Earlier this week, Mr Jones tweeted “cancel culture” is becoming meaningless after naming numerous celebrities are still being paid despite criticism. Cancel culture is a term which has been growing in popularity in recent months, with public figures facing widespread criticism often termed as “being cancelled” across social media.
His comments sparked furious backlash from Mr Neil.
Mr Jones tweeted: “Woody Allen continues to make films.
“Scarlett Johansson is still paid millions to act.
“Laurence Fox’s last TV series was released 2 months ago.
“Jenna Marbels’ YouTube channel remains. Jimmy Kimmel is still paid $15m a year to present.
“‘Cancel culture’ is becoming meaningless.”
Despite claiming cancel culture was now “meaningless”, the Guardian journalist was criticised for previously trying to “cancel” certain people.
Darren Grimes, a prominent Brexit campaigner, tweeted a screenshot of a tweet by Mr Jones where he called for Oxford University to fire the Deputy Director of External Affairs and International Strategy.
READ MORE: Piers Morgan slaps down Owen Jones for supporting ‘cancel culture’
“Have I robustly criticised him? Yes: for hiring the Holocaust denier David Irving, and for chairing a magazine which publishes racism and praises Nazis.
“I have never, ever called for him to be sacked.”
Mr Jones continued: “I’m sure Andrew Neil didn’t like being criticised for hiring a Holocaust denier, or for chairing a magazine which churns out racism and apology for Nazis.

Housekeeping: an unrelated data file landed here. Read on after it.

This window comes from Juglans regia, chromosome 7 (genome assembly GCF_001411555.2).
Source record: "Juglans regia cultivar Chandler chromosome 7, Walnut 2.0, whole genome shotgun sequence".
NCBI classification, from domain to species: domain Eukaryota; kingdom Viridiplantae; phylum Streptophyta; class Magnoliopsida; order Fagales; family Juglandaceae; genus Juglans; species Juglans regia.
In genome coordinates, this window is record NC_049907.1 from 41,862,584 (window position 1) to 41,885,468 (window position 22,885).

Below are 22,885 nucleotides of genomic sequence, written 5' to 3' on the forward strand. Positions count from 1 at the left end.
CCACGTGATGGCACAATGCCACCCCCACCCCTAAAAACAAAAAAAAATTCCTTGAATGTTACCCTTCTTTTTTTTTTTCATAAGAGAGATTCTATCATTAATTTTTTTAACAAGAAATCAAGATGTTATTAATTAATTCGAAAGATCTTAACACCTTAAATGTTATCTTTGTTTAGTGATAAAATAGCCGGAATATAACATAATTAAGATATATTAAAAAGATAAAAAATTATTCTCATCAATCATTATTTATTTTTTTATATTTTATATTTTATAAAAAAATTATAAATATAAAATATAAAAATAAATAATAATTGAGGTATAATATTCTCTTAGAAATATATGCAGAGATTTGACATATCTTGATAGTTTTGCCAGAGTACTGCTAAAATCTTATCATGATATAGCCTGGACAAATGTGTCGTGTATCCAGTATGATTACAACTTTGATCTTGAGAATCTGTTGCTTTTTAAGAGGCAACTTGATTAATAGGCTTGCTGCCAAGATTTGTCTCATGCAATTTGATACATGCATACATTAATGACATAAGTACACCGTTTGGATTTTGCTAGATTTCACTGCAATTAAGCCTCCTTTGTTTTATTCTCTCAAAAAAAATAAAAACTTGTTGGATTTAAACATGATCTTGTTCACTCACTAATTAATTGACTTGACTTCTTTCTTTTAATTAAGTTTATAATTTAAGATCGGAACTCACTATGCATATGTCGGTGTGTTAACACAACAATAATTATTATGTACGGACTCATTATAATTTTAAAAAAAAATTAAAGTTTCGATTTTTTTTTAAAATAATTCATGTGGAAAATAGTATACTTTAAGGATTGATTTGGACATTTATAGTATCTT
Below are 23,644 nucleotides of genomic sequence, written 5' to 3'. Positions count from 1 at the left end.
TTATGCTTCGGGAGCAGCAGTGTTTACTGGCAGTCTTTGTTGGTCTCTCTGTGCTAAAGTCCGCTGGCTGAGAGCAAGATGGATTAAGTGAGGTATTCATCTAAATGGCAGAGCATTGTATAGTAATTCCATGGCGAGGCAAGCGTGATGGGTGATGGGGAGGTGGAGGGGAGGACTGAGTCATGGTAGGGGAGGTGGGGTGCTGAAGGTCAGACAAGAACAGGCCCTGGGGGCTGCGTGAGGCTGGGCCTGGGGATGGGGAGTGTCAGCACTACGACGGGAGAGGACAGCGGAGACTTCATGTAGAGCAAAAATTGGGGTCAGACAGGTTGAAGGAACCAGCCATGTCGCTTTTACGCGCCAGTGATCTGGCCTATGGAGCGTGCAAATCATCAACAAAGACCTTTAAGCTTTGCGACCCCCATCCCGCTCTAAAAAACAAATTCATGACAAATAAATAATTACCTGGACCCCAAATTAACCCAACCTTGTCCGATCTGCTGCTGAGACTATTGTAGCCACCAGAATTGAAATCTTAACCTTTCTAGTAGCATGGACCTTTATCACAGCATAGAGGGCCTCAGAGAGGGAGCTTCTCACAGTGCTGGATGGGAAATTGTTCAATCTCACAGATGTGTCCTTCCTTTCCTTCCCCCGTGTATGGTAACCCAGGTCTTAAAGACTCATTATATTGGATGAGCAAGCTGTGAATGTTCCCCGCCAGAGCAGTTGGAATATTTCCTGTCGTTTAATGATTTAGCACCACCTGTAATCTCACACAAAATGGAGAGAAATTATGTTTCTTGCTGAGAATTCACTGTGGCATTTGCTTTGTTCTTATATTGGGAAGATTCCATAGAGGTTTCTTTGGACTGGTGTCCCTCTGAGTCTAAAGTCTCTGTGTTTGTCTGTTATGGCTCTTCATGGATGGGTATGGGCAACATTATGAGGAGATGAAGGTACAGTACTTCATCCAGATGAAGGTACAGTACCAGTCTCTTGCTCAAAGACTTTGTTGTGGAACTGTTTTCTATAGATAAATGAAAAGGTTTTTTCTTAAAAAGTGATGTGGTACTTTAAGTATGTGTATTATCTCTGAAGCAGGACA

“But in a democratic society, I have the right to challenge him on that.
“Yet he defends himself by hiding behind ‘cancel culture’.
“This all kicked off after I wrote a column about Andrew Neil in 2018, the point of which was not to ‘cancel’ him, but rather underline the point that the claim the BBC has a left wing bias is ludicrous. (Which remains the case today).”
Since Mr Neil’s accusation, Mr Jones has posted a series of tweets saying Mr Neil is unable to provide any evidence to suggest he tried to cancel his BBC career.
He wrote: “Andrew Neil isn’t producing any evidence that I tried to cancel his BBC career because there isn’t any.”
Mr Jones reiterated previous points about challenging Mr Neil on hiring an alleged Holocaust denier and being the chairman of The Spectator.
Earlier this week, a number of celebrities penned a letter calling for the term cancel culture to be ended.
A letter from 150 public figures, including Harry Potter author J.K. Rowling and Handmaid’s Tale author Margaret Atwood has been published calling for an end to cancel culture stating it creates an “intolerant climate” for free speech.